Bipartisan Pair Propose Gun Measure Across State Lines

By John Celock

This article has been updated to include comment from the National Rifle Association.

A Democratic lawmaker in Missouri and a Republican lawmaker in Kansas have teamed up to introduce legislation in both states that they say will reduce gun violence.

Missouri state Rep. Stacey Newman (D-St. Louis) and Kansas state Rep. Barbara Bollier (R-Mission Hills) have announced legislation that would require the surrender of guns for domestic violence convictions and in the case of restraining orders, along with allowing for the removal of guns on a temporary basis from those who have been deemed a threat to themselves or others. The pair, who are founding members of the American State Legislators Coalition for the Prevention of Gun Violence, are announcing the bill Friday after at a joint press conference in Kansas City, Mo., along side Jackson County, Mo. Prosecutor Jean Peters Baker (D).

“We are introducing our bill jointly in our states because of the glaring omission of either of our states have on mandatory bans or surrender of weapons for those with domestic violence convictions of mandatory restraining orders,” Newman told The Celock Report.

Newman said that part of the push for the legislation is statistics which she said showed Missouri being seventh in the United States for female homicides and Kansas being 12th on the list, noting the majority of these are committed with firearms.

“Making the top 12 in the country is unacceptable,” Newman said.

Bollier, a leading moderate Republican in Kansas, told The Celock Report that after five years in the state Legislature she wanted to take a stand on the gun violence issue. She said that one of the tipping points for her was legislation passed in Kansas last year prohibiting local governments from enacting gun regulations.

“I realized that there is some sensible gun legislation that needs to come forward. We really do need these things,” Bollier said. “People in my district at least and everywhere are crying out for sensible legislation.”

Under the terms of the legislation, those who have been convicted of certain crimes or who have threatened another with a gun could be served by a local judge with a gun violence restraining order. Under the restraining order, any guns owned by the individual would be seized by local law enforcement and a hearing would be held to determine if the guns should be returned. In addition police would be able to seize guns from those accused of domestic violence as a part of the restraining order.

“This takes guns out of the hands of people who are not thinking appropriately at the time and need a break from their weapon or weapons,” Bollier said.

Newman noted that other states have been adopting similar legislation including California, Wyoming, Wisconsin and Louisiana. She said that having other conservative leaning states adopting bills gives her hope that Missouri and Kansas could pass the bills. Conservative Republicans dominate the Legislatures in both states.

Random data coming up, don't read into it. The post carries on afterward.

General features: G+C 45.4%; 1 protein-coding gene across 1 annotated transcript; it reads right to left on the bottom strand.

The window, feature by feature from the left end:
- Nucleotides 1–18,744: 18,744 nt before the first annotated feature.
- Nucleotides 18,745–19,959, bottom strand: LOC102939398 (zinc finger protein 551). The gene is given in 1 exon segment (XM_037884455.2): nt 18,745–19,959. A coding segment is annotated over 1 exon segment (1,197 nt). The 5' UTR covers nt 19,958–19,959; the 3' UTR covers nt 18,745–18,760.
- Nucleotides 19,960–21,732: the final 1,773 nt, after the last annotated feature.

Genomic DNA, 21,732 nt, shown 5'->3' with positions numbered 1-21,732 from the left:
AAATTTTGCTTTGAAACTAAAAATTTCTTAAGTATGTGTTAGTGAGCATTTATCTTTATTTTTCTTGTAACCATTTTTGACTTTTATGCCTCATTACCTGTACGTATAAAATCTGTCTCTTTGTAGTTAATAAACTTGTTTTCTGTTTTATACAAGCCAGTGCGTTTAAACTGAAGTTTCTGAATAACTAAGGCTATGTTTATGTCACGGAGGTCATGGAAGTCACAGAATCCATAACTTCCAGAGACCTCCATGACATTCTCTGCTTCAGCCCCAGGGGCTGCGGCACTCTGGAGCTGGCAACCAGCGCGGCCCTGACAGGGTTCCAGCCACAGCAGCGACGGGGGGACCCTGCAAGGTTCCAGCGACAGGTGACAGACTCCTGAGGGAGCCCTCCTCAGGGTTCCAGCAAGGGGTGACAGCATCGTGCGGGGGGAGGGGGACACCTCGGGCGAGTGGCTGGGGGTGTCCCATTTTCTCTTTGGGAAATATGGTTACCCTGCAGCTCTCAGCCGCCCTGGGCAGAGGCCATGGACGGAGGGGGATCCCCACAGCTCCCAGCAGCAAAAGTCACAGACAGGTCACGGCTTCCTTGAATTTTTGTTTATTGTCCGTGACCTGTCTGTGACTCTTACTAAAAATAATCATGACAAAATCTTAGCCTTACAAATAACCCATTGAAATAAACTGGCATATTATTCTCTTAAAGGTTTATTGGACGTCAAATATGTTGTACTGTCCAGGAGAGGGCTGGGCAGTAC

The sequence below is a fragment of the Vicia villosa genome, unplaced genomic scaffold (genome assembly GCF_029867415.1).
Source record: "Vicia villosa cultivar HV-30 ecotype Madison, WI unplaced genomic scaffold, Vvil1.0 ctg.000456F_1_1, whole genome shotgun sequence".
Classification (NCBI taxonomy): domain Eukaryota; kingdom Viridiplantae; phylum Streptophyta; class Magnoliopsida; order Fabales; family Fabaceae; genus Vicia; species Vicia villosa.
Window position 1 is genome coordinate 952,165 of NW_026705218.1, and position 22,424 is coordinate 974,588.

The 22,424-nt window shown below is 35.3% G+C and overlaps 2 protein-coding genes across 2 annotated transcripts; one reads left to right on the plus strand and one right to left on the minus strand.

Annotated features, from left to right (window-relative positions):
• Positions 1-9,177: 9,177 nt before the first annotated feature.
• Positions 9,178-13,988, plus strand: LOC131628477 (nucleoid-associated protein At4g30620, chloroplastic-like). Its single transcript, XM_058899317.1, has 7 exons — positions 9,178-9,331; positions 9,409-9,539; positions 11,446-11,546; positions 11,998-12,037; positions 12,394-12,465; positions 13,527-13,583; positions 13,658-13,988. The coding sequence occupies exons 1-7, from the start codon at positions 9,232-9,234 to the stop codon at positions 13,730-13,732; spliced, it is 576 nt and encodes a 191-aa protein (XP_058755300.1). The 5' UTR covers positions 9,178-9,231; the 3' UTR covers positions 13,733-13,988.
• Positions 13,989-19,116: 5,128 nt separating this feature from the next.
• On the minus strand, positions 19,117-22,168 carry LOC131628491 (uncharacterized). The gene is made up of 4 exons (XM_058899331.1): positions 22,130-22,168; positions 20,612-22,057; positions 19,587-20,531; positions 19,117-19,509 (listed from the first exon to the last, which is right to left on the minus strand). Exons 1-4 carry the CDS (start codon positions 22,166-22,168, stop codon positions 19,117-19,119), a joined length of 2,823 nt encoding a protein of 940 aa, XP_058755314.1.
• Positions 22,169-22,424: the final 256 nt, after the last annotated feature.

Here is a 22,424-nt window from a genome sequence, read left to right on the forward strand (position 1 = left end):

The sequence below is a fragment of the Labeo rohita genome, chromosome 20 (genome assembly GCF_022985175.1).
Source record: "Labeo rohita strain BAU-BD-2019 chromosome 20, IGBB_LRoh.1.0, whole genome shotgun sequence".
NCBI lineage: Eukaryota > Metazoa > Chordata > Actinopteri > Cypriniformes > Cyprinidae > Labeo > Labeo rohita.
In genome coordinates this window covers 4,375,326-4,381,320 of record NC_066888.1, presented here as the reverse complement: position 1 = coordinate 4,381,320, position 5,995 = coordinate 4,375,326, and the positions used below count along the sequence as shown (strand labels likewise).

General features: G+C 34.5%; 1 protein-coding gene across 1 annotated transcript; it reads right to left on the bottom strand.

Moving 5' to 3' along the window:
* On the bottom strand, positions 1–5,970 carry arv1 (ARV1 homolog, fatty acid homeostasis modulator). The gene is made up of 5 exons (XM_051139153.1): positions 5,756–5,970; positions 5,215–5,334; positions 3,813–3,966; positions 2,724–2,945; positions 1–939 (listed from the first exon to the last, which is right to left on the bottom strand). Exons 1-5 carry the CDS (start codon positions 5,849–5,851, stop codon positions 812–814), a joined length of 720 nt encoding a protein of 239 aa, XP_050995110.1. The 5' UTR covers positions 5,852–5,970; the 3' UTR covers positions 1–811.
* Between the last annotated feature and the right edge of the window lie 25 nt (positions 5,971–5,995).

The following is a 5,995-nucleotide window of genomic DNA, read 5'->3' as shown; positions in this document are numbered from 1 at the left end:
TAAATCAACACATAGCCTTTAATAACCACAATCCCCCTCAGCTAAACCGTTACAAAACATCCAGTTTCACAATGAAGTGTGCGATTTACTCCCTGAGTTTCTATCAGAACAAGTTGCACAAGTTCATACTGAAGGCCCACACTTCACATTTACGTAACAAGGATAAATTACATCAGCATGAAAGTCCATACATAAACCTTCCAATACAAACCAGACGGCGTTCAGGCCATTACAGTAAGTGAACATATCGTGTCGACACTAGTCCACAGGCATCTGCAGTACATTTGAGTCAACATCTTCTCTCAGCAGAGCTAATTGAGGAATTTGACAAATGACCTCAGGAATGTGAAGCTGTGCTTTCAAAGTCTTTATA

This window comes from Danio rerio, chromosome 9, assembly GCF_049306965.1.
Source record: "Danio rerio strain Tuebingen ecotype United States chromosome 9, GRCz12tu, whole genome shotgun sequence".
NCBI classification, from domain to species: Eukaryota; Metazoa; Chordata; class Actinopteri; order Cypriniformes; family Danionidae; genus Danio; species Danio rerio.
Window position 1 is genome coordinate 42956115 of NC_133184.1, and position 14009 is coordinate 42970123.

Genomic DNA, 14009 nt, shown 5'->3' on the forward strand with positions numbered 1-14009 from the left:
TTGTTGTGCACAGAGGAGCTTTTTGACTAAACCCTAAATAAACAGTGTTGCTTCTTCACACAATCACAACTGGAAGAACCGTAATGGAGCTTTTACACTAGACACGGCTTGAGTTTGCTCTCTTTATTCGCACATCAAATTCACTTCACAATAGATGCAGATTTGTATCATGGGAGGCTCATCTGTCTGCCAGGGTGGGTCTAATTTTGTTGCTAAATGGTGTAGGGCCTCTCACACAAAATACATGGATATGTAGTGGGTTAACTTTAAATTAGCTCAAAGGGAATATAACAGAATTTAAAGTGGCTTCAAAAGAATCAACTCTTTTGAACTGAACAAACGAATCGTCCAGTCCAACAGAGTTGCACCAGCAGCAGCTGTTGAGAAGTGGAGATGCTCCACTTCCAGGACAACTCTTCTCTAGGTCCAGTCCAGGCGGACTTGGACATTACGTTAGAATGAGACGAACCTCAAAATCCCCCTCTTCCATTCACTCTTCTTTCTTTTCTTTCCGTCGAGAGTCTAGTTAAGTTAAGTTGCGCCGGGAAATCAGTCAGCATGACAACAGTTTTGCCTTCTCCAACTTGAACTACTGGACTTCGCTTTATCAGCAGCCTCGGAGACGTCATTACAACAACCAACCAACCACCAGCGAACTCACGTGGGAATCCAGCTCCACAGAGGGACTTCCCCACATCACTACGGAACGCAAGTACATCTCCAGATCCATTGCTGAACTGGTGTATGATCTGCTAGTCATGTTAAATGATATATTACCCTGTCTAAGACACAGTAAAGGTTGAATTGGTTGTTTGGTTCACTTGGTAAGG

John Commerford, a lobbyist for the National Rifle Association who covers both states, raised questions about the legislation.

“There is universal agreement that violent criminals and those who are dangerously mentally ill should not have access to firearms,” Commerford said. “Unfortunately, the proposed legislation does not address the core problems of the lack of prosecution of violent felons and fixing our nation’s broken mental health system.”

Newman, a Kansas native, has made gun control a top issue of hers during her service in the Legislature. Bollier, a retired physician, has become more active on the gun issue, including late last year calling on her legislative colleagues to declare gun violence a public health issue in Kansas.

“This is not anti gun, this is anti gun violence. It would be wonderful for people to see that these two things fit hand and hand,” Bollier said of the bill. “I support the Second Amendment. We have it, it will be there. In the meantime let’s try to end some bad outcomes that no one wants. We will never keep bad things from happening totally in the world. Criminals will have guns but there are things we can do to try.”

Both Bollier and Newman said they knew it would be an uphill push in both states, but said that the process needed to start. Newman said that the timing of the announcement was to coincide with the Super Bowl, when it has been said domestic violence incidents can rise.

Newman said that she and Bollier want to rally the public to their side in order to push the bill through in Jefferson City and Topeka.

“That’s why we are jointly doing this in the city we both share, to draw public attention,” Newman said. “The Super Bowl is in a couple of days. There is a myth that domestic violence rises in Super Bowl times. But one of the prime commercials to appear is a domestic violence 911 call. This is a time we can highlight what is happening. We’re going to need public opinion to help push this through the Legislature.”

Both have said that they are getting positive reaction to the bill so far, but they both expect opposition to emerge. Saying that she is “not a believer in laws for the sake of laws,” Bollier said that she plans to put an effort to get the bill passed in Kansas. She noted that she is “willing to put in the time” to get the bill passed, even if it doesn’t pass this year.

Bollier issued what could be considered a question for those who could oppose her on the bill.

“Honestly who is pro gun violence? I don’t know anybody that is,” she said.


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